There are currently 24 states with e-waste laws plus New York City. We will be going through each individually over the coming months. Today, we’ll start with California, the first state to pass a comprehensive electronic waste law back in 2003.

The first legislation in 2003 was to begin funding a system for the collection and recycling of some e-wastes. This was done through the California Department of Resources Recycling and Recovery (CalRecycle for short) and through the state’s Department of Toxic Substances Control (DTSC). The legislation, called the Electronic Waste Recycling Act of 2003, requires a recycling fee be assessed as a tax on retailers ñ who usually pass it on to consumers. This began in 2005. The fees are based on the dimensions of the product’s screen size, measured diagonally. The fees were last updated in 2009:

Continue Reading

Currently in the United States, there is no federal law mandating e-waste disposal, though there are some Environmental Protection Agency regulations that cover some types of electronic waste (specifically the mercury found in some electronics and requirements for cathode ray tubes).

Outside of federal regulation, however, there are 20 states and one city that have passed e-waste laws in the past decade. Each has specific requirements for those in their jurisdictions. These states, and the year their law was initially passed (or went into effect), include:

Continue Reading

Often, health care businesses are a little daunted by the task of disposing of e-waste properly. Beyond the standard environmental laws that govern how electronics may be disposed of, medical offices also have to consider strict guidelines for specific medical wastes as well as medical records (HIPAA) security. It can get complicated.

The United States Department of Health and Human Services says that a large percentage of health data security breaches are due to improper disposal of electronic equipment from hospitals and clinics. In one case, an entire truck full of hard drives from discarded computers disappeared while on its way to a disposal facility, compromising an estimated 50,000 patient records. In another case, a person impersonating an e-waste disposal worker gained access to tens of thousands of patient records and files as well as thousands of dollars in computer equipment.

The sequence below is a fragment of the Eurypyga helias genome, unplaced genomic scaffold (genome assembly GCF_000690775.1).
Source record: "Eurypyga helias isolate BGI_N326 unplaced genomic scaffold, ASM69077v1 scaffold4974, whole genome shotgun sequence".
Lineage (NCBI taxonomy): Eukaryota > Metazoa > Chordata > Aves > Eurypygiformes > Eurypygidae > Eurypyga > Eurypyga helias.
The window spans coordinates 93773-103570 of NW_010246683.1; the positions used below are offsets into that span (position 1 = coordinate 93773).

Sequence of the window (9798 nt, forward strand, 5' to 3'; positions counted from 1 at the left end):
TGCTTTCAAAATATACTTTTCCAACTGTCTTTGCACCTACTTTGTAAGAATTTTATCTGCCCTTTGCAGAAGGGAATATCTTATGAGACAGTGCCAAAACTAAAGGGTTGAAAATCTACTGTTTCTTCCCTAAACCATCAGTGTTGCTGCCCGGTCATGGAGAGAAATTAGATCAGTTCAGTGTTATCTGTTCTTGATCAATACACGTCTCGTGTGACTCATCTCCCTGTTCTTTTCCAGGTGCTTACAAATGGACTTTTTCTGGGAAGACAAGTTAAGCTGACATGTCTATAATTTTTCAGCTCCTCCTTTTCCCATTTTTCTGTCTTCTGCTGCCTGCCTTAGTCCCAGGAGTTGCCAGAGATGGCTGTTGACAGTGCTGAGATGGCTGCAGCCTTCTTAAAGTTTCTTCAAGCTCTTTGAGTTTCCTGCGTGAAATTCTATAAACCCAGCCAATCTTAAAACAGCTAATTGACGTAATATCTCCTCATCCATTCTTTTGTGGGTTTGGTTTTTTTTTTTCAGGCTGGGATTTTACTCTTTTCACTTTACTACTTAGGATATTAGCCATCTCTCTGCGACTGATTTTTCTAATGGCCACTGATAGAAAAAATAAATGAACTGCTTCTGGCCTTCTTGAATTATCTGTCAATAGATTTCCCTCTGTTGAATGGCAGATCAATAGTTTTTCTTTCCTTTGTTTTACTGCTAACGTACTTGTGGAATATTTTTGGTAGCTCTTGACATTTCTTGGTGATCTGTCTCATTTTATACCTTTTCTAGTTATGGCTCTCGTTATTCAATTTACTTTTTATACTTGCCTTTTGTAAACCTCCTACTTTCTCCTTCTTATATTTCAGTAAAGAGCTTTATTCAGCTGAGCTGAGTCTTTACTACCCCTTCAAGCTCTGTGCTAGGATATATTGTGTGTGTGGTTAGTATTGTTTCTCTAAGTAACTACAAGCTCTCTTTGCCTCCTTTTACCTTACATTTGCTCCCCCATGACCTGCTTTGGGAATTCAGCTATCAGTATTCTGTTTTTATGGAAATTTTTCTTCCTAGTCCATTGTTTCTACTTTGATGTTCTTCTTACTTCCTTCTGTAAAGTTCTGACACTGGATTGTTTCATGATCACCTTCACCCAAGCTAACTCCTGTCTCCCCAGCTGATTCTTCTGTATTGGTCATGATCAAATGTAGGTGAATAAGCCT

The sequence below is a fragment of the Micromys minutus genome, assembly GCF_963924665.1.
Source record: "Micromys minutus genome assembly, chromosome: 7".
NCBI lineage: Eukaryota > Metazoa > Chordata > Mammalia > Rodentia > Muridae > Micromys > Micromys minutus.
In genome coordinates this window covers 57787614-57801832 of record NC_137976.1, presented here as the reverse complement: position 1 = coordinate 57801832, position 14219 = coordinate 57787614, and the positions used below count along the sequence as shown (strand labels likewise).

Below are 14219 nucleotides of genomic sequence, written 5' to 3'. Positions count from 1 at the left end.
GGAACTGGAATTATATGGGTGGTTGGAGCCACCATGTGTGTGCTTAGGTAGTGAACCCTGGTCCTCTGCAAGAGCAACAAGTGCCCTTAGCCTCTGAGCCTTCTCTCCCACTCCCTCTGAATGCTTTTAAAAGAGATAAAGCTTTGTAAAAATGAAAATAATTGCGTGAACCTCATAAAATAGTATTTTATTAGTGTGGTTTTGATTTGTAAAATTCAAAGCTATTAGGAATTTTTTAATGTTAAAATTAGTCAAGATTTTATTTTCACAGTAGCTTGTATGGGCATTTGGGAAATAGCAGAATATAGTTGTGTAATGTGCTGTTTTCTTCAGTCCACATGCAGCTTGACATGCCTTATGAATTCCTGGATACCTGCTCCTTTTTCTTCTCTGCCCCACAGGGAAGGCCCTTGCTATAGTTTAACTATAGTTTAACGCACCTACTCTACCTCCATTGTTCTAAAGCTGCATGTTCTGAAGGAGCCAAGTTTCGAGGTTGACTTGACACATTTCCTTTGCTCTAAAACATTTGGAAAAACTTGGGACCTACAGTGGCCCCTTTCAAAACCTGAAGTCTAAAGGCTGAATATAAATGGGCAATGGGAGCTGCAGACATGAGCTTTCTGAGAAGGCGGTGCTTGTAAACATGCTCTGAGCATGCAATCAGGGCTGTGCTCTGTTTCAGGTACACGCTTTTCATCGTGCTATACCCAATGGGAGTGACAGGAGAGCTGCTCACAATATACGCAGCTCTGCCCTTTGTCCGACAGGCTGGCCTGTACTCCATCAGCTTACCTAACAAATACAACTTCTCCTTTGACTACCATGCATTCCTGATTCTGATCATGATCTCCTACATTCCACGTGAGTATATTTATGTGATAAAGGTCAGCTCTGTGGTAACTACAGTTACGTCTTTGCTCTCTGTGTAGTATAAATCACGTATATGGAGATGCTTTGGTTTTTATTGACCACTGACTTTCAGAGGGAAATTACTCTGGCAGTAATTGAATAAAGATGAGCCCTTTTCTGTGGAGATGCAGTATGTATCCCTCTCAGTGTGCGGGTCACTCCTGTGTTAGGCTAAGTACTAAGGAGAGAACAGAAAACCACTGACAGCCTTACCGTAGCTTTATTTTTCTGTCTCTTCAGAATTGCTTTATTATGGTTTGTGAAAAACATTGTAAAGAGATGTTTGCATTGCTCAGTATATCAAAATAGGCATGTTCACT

Both of these were preventable and happened because security measures were not in place to prevent breaches and to minimize data loss should a breach happen.

Every medical office should have three things in place:

Continue Reading

FAIR LAWN, NJ – (August 2, 2011) – Samsung Business Partners now have a complete e-waste solution thanks to a new partnership between Samsung and AnythingIT, a world leader in asset recovery and e-waste disposal. This gives a cutting-edge, cost-effective solution for electronics disposal for all Samsung partners.
This alliance was renewed after more than ten years of collaboration between the two companies. “We’re very pleased to continue working with Samsung,” says AnythingIT President David Bernstein. “Through this partnership, we are able to offer one of the most comprehensive programs for e-waste disposal and asset recovery in the industry. Samsung Business Partners will continue to enjoy one of the industry’s most complete programs.”

Continue Reading